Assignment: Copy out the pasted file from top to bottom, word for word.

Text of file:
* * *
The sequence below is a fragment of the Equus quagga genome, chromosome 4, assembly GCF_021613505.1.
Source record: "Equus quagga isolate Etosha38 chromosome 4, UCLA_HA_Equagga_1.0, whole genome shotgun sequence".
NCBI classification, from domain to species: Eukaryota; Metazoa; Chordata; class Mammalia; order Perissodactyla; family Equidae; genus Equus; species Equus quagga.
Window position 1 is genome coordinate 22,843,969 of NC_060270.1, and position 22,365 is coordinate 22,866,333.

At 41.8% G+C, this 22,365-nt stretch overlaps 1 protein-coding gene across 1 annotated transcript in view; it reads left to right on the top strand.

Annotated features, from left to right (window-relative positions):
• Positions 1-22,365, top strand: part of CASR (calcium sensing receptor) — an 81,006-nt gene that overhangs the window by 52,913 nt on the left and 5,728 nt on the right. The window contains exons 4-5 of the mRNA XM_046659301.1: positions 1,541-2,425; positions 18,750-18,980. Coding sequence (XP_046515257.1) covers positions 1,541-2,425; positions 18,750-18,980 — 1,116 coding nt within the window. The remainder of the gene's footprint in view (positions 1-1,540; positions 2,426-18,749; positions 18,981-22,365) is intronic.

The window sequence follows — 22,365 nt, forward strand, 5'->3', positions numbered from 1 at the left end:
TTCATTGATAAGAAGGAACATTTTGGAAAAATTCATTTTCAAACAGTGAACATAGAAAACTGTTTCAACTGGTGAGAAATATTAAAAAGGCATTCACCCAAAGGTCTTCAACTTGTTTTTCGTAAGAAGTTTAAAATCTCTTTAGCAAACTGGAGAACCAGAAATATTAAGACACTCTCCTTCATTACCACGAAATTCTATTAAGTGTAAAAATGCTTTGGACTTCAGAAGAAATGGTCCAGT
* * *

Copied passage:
The sequence below is a fragment of the Equus quagga genome, chromosome 4, assembly GCF_021613505.1.
Source record: "Equus quagga isolate Etosha38 chromosome 4, UCLA_HA_Equagga_1.0, whole genome shotgun sequence".
NCBI classification, from domain to species: Eukaryota; Metazoa; Chordata; class Mammalia; order Perissodactyla; family Equidae; genus Equus; species Equus quagga.
Window position 1 is genome coordinate 22,843,969 of NC_060270.1, and position 22,365 is coordinate 22,866,333.

At 41.8% G+C, this 22,365-nt stretch overlaps 1 protein-coding gene across 1 annotated transcript in view; it reads left to right on the top strand.

Annotated features, from left to right (window-relative positions):
• Positions 1-22,365, top strand: part of CASR (calcium sensing receptor) — an 81,006-nt gene that overhangs the window by 52,913 nt on the left and 5,728 nt on the right. The window contains exons 4-5 of the mRNA XM_046659301.1: positions 1,541-2,425; positions 18,750-18,980. Coding sequence (XP_046515257.1) covers positions 1,541-2,425; positions 18,750-18,980 — 1,116 coding nt within the window. The remainder of the gene's footprint in view (positions 1-1,540; positions 2,426-18,749; positions 18,981-22,365) is intronic.

The window sequence follows — 22,365 nt, forward strand, 5'->3', positions numbered from 1 at the left end:
TTCATTGATAAGAAGGAACATTTTGGAAAAATTCATTTTCAAACAGTGAACATAGAAAACTGTTTCAACTGGTGAGAAATATTAAAAAGGCATTCACCCAAAGGTCTTCAACTTGTTTTTCGTAAGAAGTTTAAAATCTCTTTAGCAAACTGGAGAACCAGAAATATTAAGACACTCTCCTTCATTACCACGAAATTCTATTAAGTGTAAAAATGCTTTGGACTTCAGAAGAAATGGTCCAGT